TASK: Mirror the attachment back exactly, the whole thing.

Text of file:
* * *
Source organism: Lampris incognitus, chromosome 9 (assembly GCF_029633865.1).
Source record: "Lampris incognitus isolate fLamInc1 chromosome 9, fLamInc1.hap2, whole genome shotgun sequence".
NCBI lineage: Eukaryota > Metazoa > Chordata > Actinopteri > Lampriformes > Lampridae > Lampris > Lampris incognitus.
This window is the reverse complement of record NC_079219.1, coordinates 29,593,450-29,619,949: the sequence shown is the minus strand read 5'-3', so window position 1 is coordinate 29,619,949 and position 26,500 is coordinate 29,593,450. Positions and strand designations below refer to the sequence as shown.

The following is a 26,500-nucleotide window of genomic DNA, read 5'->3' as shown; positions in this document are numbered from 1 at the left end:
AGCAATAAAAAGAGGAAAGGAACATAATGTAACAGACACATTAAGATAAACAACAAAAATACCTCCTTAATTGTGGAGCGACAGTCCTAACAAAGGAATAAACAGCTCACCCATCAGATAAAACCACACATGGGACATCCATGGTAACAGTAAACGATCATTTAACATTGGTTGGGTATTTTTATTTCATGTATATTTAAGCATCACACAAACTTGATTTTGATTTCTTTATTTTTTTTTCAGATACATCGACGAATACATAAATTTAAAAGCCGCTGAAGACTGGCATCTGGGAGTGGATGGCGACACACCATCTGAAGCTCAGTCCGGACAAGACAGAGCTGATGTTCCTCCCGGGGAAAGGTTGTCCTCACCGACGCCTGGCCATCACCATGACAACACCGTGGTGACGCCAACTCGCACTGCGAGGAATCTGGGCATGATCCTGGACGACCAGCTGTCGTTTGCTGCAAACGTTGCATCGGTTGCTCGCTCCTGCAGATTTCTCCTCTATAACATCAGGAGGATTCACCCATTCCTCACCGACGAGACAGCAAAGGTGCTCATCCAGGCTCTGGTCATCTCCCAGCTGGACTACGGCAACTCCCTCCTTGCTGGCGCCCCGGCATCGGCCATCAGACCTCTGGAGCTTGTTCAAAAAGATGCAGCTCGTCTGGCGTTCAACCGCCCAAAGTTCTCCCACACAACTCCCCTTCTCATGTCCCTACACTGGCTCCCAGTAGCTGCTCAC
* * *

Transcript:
Source organism: Lampris incognitus, chromosome 9 (assembly GCF_029633865.1).
Source record: "Lampris incognitus isolate fLamInc1 chromosome 9, fLamInc1.hap2, whole genome shotgun sequence".
NCBI lineage: Eukaryota > Metazoa > Chordata > Actinopteri > Lampriformes > Lampridae > Lampris > Lampris incognitus.
This window is the reverse complement of record NC_079219.1, coordinates 29,593,450-29,619,949: the sequence shown is the minus strand read 5'-3', so window position 1 is coordinate 29,619,949 and position 26,500 is coordinate 29,593,450. Positions and strand designations below refer to the sequence as shown.

The following is a 26,500-nucleotide window of genomic DNA, read 5'->3' as shown; positions in this document are numbered from 1 at the left end:
AGCAATAAAAAGAGGAAAGGAACATAATGTAACAGACACATTAAGATAAACAACAAAAATACCTCCTTAATTGTGGAGCGACAGTCCTAACAAAGGAATAAACAGCTCACCCATCAGATAAAACCACACATGGGACATCCATGGTAACAGTAAACGATCATTTAACATTGGTTGGGTATTTTTATTTCATGTATATTTAAGCATCACACAAACTTGATTTTGATTTCTTTATTTTTTTTTCAGATACATCGACGAATACATAAATTTAAAAGCCGCTGAAGACTGGCATCTGGGAGTGGATGGCGACACACCATCTGAAGCTCAGTCCGGACAAGACAGAGCTGATGTTCCTCCCGGGGAAAGGTTGTCCTCACCGACGCCTGGCCATCACCATGACAACACCGTGGTGACGCCAACTCGCACTGCGAGGAATCTGGGCATGATCCTGGACGACCAGCTGTCGTTTGCTGCAAACGTTGCATCGGTTGCTCGCTCCTGCAGATTTCTCCTCTATAACATCAGGAGGATTCACCCATTCCTCACCGACGAGACAGCAAAGGTGCTCATCCAGGCTCTGGTCATCTCCCAGCTGGACTACGGCAACTCCCTCCTTGCTGGCGCCCCGGCATCGGCCATCAGACCTCTGGAGCTTGTTCAAAAAGATGCAGCTCGTCTGGCGTTCAACCGCCCAAAGTTCTCCCACACAACTCCCCTTCTCATGTCCCTACACTGGCTCCCAGTAGCTGCTCAC